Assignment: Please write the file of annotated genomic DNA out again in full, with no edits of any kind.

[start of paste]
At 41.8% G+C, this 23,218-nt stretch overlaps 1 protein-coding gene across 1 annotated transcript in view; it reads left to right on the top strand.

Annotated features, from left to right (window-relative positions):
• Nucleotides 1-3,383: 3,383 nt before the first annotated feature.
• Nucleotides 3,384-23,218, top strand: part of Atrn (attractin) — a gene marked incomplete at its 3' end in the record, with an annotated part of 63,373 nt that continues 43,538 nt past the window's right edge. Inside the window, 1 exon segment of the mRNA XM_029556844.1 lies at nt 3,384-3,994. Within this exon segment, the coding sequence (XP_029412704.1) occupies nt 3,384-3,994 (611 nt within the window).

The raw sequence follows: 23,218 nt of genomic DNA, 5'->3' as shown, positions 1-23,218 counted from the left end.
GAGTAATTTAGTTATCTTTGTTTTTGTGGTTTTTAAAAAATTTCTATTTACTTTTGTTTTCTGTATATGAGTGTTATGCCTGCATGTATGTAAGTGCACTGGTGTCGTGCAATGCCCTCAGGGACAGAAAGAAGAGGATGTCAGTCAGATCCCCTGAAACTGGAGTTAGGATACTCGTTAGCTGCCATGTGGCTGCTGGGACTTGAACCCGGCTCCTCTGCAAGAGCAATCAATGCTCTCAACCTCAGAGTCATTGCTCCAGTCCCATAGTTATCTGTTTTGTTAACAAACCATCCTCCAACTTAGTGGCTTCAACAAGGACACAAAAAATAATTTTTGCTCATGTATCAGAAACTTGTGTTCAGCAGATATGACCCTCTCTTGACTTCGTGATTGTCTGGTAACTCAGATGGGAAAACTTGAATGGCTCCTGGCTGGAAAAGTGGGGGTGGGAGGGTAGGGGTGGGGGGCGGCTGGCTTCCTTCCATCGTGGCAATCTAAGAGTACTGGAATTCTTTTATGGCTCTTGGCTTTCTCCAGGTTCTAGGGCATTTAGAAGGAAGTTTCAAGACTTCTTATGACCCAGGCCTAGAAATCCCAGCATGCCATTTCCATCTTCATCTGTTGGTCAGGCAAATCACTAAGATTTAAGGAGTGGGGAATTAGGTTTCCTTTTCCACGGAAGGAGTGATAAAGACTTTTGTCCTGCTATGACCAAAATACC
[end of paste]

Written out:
At 41.8% G+C, this 23,218-nt stretch overlaps 1 protein-coding gene across 1 annotated transcript in view; it reads left to right on the top strand.

Annotated features, from left to right (window-relative positions):
• Nucleotides 1-3,383: 3,383 nt before the first annotated feature.
• Nucleotides 3,384-23,218, top strand: part of Atrn (attractin) — a gene marked incomplete at its 3' end in the record, with an annotated part of 63,373 nt that continues 43,538 nt past the window's right edge. Inside the window, 1 exon segment of the mRNA XM_029556844.1 lies at nt 3,384-3,994. Within this exon segment, the coding sequence (XP_029412704.1) occupies nt 3,384-3,994 (611 nt within the window).

The raw sequence follows: 23,218 nt of genomic DNA, 5'->3' as shown, positions 1-23,218 counted from the left end.
GAGTAATTTAGTTATCTTTGTTTTTGTGGTTTTTAAAAAATTTCTATTTACTTTTGTTTTCTGTATATGAGTGTTATGCCTGCATGTATGTAAGTGCACTGGTGTCGTGCAATGCCCTCAGGGACAGAAAGAAGAGGATGTCAGTCAGATCCCCTGAAACTGGAGTTAGGATACTCGTTAGCTGCCATGTGGCTGCTGGGACTTGAACCCGGCTCCTCTGCAAGAGCAATCAATGCTCTCAACCTCAGAGTCATTGCTCCAGTCCCATAGTTATCTGTTTTGTTAACAAACCATCCTCCAACTTAGTGGCTTCAACAAGGACACAAAAAATAATTTTTGCTCATGTATCAGAAACTTGTGTTCAGCAGATATGACCCTCTCTTGACTTCGTGATTGTCTGGTAACTCAGATGGGAAAACTTGAATGGCTCCTGGCTGGAAAAGTGGGGGTGGGAGGGTAGGGGTGGGGGGCGGCTGGCTTCCTTCCATCGTGGCAATCTAAGAGTACTGGAATTCTTTTATGGCTCTTGGCTTTCTCCAGGTTCTAGGGCATTTAGAAGGAAGTTTCAAGACTTCTTATGACCCAGGCCTAGAAATCCCAGCATGCCATTTCCATCTTCATCTGTTGGTCAGGCAAATCACTAAGATTTAAGGAGTGGGGAATTAGGTTTCCTTTTCCACGGAAGGAGTGATAAAGACTTTTGTCCTGCTATGACCAAAATACC